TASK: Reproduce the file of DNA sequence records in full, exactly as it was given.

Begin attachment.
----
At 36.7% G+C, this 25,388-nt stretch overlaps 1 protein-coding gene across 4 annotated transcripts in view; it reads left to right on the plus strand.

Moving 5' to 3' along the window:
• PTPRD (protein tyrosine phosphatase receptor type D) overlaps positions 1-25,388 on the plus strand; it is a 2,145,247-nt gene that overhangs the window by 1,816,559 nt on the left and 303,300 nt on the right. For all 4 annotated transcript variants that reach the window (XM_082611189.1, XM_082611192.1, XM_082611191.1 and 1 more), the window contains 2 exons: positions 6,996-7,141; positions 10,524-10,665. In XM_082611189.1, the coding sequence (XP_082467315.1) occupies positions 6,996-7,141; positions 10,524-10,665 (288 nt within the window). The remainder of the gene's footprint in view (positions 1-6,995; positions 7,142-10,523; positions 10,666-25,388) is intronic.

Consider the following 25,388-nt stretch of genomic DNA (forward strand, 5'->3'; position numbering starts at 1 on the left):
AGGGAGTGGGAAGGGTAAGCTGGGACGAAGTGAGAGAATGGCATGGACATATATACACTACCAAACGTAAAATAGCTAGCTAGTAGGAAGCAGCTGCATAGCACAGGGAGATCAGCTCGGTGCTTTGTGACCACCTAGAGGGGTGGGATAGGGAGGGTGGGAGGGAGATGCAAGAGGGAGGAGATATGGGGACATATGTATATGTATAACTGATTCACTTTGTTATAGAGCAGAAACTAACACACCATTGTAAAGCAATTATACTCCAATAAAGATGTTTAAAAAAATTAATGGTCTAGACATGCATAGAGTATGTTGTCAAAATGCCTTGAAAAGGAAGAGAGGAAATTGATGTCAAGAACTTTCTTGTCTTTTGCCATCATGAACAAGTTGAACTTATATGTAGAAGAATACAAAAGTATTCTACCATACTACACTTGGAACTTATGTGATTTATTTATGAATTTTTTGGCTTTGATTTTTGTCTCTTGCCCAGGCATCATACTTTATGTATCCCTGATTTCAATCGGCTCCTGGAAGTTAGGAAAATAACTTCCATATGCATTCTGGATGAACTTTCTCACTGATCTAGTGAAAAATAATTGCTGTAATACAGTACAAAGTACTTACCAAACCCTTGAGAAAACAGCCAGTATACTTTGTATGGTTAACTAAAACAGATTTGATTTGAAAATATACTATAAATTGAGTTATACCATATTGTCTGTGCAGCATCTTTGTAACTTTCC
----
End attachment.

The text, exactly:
At 36.7% G+C, this 25,388-nt stretch overlaps 1 protein-coding gene across 4 annotated transcripts in view; it reads left to right on the plus strand.

Moving 5' to 3' along the window:
• PTPRD (protein tyrosine phosphatase receptor type D) overlaps positions 1-25,388 on the plus strand; it is a 2,145,247-nt gene that overhangs the window by 1,816,559 nt on the left and 303,300 nt on the right. For all 4 annotated transcript variants that reach the window (XM_082611189.1, XM_082611192.1, XM_082611191.1 and 1 more), the window contains 2 exons: positions 6,996-7,141; positions 10,524-10,665. In XM_082611189.1, the coding sequence (XP_082467315.1) occupies positions 6,996-7,141; positions 10,524-10,665 (288 nt within the window). The remainder of the gene's footprint in view (positions 1-6,995; positions 7,142-10,523; positions 10,666-25,388) is intronic.

Consider the following 25,388-nt stretch of genomic DNA (forward strand, 5'->3'; position numbering starts at 1 on the left):
AGGGAGTGGGAAGGGTAAGCTGGGACGAAGTGAGAGAATGGCATGGACATATATACACTACCAAACGTAAAATAGCTAGCTAGTAGGAAGCAGCTGCATAGCACAGGGAGATCAGCTCGGTGCTTTGTGACCACCTAGAGGGGTGGGATAGGGAGGGTGGGAGGGAGATGCAAGAGGGAGGAGATATGGGGACATATGTATATGTATAACTGATTCACTTTGTTATAGAGCAGAAACTAACACACCATTGTAAAGCAATTATACTCCAATAAAGATGTTTAAAAAAATTAATGGTCTAGACATGCATAGAGTATGTTGTCAAAATGCCTTGAAAAGGAAGAGAGGAAATTGATGTCAAGAACTTTCTTGTCTTTTGCCATCATGAACAAGTTGAACTTATATGTAGAAGAATACAAAAGTATTCTACCATACTACACTTGGAACTTATGTGATTTATTTATGAATTTTTTGGCTTTGATTTTTGTCTCTTGCCCAGGCATCATACTTTATGTATCCCTGATTTCAATCGGCTCCTGGAAGTTAGGAAAATAACTTCCATATGCATTCTGGATGAACTTTCTCACTGATCTAGTGAAAAATAATTGCTGTAATACAGTACAAAGTACTTACCAAACCCTTGAGAAAACAGCCAGTATACTTTGTATGGTTAACTAAAACAGATTTGATTTGAAAATATACTATAAATTGAGTTATACCATATTGTCTGTGCAGCATCTTTGTAACTTTCC